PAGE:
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$G$ is an infinite group.

  1. Is it necessary true that there exists a subgroup $H$ of $G$ and $H$ is maximal ?

  2. Is it possible that there exists such series $H_1 < H_2 < H_3 <\cdots <G $ with the property that for every $H_i$ there exists $H_{i+1}$ such that $H_i < H_{i+1}$?

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    $\begingroup$ See Prüfer group. It doesn't have any maximal subgroups. $\endgroup$
    – Prism
    Jun 13, 2013 at 6:45
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    $\begingroup$ Probably the most familiar example is $\mathbb{Q}$. $\endgroup$ Jun 13, 2013 at 7:31

6 Answers 6

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Rotman p. 324 problem 10.25:

The following conditions on an abelian group are equivalent:

  • $G$ is divisible.

  • Every nonzero quotient of $G$ is infinite; and

  • $G$ has no maximal subgroups.

It is easy to see above points are equivalent. If you need the details, I can add them here.

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    $\begingroup$ Well put, Babak! @MathsLover OP originally meant "original post" in a thread, which here would mean the posted question...but it has come to be used to refer to "the one who posted the original post/question" $\endgroup$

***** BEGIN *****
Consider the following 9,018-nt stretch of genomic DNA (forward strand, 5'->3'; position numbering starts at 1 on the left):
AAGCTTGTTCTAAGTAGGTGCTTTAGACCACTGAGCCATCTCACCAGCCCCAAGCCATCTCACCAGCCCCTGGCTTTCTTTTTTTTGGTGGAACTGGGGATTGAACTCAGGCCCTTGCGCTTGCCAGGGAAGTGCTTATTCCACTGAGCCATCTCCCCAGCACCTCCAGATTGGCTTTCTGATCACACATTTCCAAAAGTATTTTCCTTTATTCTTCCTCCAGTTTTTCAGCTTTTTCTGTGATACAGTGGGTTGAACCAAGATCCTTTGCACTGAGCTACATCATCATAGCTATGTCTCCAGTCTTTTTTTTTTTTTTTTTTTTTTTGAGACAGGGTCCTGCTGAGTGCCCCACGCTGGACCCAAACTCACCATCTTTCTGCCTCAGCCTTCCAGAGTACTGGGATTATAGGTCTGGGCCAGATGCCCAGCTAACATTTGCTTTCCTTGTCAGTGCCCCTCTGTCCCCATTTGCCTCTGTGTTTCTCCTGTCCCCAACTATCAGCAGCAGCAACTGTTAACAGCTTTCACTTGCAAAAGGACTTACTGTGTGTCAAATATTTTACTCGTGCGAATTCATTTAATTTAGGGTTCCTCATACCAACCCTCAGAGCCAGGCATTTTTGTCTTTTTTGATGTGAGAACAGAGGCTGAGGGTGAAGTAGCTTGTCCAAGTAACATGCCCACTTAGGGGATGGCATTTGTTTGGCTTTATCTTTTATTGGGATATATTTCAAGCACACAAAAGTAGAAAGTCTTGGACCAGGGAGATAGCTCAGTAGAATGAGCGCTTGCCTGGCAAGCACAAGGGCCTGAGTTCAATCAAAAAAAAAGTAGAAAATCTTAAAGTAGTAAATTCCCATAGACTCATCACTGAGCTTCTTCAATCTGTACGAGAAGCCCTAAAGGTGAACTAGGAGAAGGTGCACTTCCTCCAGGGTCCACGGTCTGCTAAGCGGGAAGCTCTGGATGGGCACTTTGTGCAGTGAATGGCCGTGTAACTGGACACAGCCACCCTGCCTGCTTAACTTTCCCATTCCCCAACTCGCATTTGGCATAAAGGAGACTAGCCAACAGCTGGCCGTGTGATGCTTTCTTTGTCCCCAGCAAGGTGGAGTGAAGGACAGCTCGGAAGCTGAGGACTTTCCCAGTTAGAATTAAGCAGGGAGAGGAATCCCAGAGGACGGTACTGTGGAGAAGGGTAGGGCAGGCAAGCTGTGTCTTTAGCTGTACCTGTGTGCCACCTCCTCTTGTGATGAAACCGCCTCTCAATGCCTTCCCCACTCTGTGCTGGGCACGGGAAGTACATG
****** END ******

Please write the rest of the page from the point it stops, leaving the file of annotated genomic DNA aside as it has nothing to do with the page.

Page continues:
– amWhy
    Jun 14, 2013 at 0:54
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    $\begingroup$ @BabakS. , thank you very much :) this is kind of you :) " i saw the comment yesterday but for some reason it's now deleted ! " $\endgroup$
    – FNH
    Jun 14, 2013 at 10:45
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    $\begingroup$ @amWhy , nice this is nice shortcut ! English speakers have many many shortcuts with the words ! i remember that the first time i read word " gr8" in a comment on a website , it didn't give me any sense for few minutes ! $\endgroup$
    – FNH
    Jun 14, 2013 at 10:47
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    $\begingroup$ @MathsLover: I'll add it. Certainly. $\endgroup$
    – Mikasa
    Jun 15, 2013 at 5:17
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    $\begingroup$ I have edited the statement from Rotman's book. The exercise is from the chapter on abelian groups, so he is implicitly assuming that the group is abelian. Otherwise the result does not hold (see this answer below). $\endgroup$
    – user1729
    Aug 21, 2020 at 9:15
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As Prism states in the comments, the Prüfer group is an example of a group with no maximal subgroup. Define $\mathbb{Z}(p^{\infty})$ to be the set of all $p^n$-th roots of unity as $n$ ranges over the natural numbers. The operation is multiplication.